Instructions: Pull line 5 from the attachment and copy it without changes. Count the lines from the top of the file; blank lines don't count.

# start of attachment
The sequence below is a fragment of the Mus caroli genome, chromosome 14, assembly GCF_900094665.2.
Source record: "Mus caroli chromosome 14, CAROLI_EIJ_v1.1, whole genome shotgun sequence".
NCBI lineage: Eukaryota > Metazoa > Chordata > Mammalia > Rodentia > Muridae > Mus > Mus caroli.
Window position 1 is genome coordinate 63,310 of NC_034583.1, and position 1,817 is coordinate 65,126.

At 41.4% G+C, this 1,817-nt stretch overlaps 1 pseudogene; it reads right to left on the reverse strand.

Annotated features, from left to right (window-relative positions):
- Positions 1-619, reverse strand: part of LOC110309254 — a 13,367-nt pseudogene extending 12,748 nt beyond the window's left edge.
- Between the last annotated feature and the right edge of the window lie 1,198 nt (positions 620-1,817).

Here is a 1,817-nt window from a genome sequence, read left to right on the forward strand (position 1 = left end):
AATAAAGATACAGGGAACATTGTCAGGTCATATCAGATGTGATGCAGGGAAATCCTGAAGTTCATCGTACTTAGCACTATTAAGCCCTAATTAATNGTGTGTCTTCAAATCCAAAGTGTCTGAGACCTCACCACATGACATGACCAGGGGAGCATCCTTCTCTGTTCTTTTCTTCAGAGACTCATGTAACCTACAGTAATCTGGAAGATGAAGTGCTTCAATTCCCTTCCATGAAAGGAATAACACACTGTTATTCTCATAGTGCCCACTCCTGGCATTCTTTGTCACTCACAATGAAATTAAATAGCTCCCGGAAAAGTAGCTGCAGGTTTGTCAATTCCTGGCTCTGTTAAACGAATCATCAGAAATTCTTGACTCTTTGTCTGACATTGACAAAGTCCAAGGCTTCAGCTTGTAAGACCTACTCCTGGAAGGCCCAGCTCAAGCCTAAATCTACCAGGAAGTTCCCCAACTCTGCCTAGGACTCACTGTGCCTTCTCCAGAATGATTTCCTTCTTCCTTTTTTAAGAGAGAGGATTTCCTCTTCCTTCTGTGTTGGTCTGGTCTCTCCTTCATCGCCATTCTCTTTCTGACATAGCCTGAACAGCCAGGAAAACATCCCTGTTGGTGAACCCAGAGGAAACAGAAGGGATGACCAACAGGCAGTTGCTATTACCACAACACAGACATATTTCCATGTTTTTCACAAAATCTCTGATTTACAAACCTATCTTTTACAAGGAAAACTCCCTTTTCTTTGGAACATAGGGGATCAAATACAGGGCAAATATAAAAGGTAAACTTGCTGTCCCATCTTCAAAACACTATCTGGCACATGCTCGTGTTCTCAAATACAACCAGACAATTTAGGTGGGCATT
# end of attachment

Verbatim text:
At 41.4% G+C, this 1,817-nt stretch overlaps 1 pseudogene; it reads right to left on the reverse strand.